African fishermen and Greenpeace win better international fishing practices, 2011-2012


End illegal, unreported, and unregulated fishing; eliminate destructive fishing practices; reduce sizes and numbers of foreign fishing fleets in African waters and increase monitoring of remaining vessels; establish sustainable fishing and fish processing operations managed and financed by Africans

Time period

February, 2011 to September, 2012



Location City/State/Province

Dakar, Senegal

Location Description

fishing communities, West African waters
Jump to case narrative

Methods in 1st segment

  • Fishermen and Greenpeace representatives went to Europe to talk to EU leaders

Methods in 4th segment

  • for legislation reform and sustainable fishing policies

Methods in 5th segment

Segment Length

approxiamtely 3 months

Notes on Methods

Fishermen and Greenpeace also initiated a caravan for collecting the petitions in Segment 4.


Senegalese, Mozambican, and Mauritanian fishermen; Greenpeace


Mozambican Ministry of Fisheries

External allies

Mack Sall, the President of Senegal

Involvement of social elites

Mack Sall, the President of Senegal


European Union, Pelagic Freezer-Trawler Association, Senegalese government

Nonviolent responses of opponent

Not known

Campaigner violence

Thousands of protesters clashed with police in Drakar on 29 January 2012, resulting in one death.

Repressive Violence

Police clashed with protesters in Dakar on 29 January 2012. One person died.


Economic Justice



Group characterization

environmental activists (local and international)

Groups in 1st Segment

African fishermen

Groups in 6th Segment

Mauritanian Ministry of Fisheries
Mack Sall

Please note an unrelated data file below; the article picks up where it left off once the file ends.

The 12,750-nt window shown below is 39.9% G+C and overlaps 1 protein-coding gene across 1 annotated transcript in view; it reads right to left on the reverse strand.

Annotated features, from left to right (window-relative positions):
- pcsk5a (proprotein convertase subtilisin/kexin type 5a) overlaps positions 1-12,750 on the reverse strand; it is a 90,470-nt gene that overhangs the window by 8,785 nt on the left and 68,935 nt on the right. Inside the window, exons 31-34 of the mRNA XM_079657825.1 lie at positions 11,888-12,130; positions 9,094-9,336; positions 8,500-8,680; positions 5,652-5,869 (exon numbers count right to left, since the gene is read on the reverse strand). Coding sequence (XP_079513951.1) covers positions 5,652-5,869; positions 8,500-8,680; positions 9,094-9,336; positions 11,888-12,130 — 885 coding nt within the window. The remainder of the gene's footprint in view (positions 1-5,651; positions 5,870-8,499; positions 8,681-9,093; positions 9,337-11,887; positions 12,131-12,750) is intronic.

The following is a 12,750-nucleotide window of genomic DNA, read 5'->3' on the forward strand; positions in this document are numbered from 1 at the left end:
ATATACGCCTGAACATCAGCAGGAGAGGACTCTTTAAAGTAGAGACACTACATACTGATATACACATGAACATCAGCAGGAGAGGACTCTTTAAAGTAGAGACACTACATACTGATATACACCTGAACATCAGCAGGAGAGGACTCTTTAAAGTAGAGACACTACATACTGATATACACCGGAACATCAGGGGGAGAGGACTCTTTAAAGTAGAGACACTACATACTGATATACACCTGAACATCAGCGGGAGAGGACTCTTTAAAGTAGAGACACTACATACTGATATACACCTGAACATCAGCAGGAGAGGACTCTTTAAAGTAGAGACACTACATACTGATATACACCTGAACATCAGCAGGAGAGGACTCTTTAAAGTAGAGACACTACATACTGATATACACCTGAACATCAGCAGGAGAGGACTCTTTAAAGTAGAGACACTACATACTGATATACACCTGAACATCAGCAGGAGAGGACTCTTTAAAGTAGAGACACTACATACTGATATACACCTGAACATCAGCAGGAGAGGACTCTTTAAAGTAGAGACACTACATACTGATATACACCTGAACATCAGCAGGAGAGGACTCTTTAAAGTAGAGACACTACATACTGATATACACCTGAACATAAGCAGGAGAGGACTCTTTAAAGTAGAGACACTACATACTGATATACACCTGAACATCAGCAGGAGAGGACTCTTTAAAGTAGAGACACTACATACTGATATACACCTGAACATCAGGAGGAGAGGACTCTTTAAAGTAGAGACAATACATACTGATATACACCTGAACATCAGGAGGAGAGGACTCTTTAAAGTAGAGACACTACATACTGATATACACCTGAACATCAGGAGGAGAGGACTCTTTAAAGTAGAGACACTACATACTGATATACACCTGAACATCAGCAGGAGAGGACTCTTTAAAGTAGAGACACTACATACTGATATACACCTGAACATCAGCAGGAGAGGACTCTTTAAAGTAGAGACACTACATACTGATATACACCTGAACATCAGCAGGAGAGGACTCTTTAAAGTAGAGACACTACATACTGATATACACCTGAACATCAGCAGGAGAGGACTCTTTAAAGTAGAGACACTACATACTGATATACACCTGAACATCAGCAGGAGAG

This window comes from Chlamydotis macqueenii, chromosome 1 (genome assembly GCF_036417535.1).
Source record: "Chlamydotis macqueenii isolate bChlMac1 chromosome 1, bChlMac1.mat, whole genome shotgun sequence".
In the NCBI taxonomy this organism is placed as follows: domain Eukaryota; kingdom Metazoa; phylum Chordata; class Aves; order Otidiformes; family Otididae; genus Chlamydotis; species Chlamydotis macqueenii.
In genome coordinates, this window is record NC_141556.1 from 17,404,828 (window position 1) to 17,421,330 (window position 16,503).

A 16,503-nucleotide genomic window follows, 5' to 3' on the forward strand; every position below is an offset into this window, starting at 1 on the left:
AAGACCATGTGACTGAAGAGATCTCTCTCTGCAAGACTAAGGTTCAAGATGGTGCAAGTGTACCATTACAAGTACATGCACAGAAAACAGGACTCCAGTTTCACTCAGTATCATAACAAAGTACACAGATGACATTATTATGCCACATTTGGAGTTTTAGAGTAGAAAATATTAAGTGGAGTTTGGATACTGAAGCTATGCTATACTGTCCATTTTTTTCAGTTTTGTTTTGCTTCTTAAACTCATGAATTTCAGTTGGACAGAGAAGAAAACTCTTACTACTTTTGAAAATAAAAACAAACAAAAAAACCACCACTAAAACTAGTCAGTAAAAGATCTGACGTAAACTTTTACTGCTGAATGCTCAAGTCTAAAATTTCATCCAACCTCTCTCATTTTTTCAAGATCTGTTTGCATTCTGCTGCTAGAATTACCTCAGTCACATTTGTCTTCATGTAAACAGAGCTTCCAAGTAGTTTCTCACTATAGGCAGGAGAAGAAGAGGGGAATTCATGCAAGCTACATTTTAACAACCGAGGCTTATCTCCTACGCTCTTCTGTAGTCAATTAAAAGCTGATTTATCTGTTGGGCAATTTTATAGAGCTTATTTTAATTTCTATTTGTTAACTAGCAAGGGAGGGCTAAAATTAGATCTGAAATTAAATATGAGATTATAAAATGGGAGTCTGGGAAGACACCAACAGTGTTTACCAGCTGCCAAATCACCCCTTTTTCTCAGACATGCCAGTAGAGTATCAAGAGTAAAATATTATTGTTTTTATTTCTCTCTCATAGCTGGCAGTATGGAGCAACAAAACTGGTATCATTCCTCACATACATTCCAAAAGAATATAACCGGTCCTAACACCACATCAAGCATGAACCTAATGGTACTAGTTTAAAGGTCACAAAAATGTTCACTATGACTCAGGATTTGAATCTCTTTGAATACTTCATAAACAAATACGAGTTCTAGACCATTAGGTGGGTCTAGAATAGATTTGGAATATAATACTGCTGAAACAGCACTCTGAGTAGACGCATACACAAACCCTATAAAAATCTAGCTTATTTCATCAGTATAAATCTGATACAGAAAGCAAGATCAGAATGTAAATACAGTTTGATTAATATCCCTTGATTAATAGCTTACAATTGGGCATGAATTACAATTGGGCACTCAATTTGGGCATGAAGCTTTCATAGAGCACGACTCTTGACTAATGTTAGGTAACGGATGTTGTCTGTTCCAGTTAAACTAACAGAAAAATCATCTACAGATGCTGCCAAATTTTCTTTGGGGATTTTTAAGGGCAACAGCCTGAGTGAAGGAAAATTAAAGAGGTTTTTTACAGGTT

Segment Length

approxiamtely 3 months

Success in achieving specific demands/goals

3 out of 6 points


1 out of 1 points


3 out of 3 points

Total points

7 out of 10 points

Notes on outcomes

The campaign was only partially successful because while Greenpeace and the African fishermen have managed to pressure the Senegalese government to cancel licenses for 29 trawlers thereby reducing the numbers of trawlers and the environmental damage they cause in African waters, Greenpeace success in establishing sustainable fishing and fish processing operations managed and financed by Africans is unclear.

Database Narrative

Having overfished their own fish stocks, European and other foreign countries have turned to African waters to sustain their fishing industries. At the time of this campaign, the EU had Fisheries Partnership Agreements (FPA) with seven West African countries including Mauritania and Mozambique and had an FBA with Senegal that the EU discontinued in 2006. The EU also had a Common Fisheries Policy (CFP) that managed the exploitation of living aquatic resources and ensured sustainable economic, environmental and social conditions. However, the CFP subsidized the Pelagic Freezer-Trawler Association (PFA) and European trawlers with high and unsustainable fishing quotas that depleted African fish stocks and harmed many endangered species. Greenpeace, a global organization focused on environmental protection, worked with Senegalese, Mauritanian, and Mozambican governments to combat illegal fishing by foreign trawlers in African waters. The organization focused on ending illegal and unregulated fishing in Africa, eliminating destructive fishing methods, reducing the sizes and numbers of foreign fleets fishing in African waters, and developing a network of well-enforced marine reserves.

Greenpeace began documenting illegal fishing in Africa in 2001 and 2006. From 24 February and 1 April 2010, Greenpeace sent one of their ships, the “Arctic Sunrise,” to Mauritania and Senegal and found 93 foreign fishing vessels, 61 of which were from the EU.

In February 2011, Senegalese fishermen went on strike to protest overfishing by foreign vessels. Actions that occurred prior to the February strike are unknown.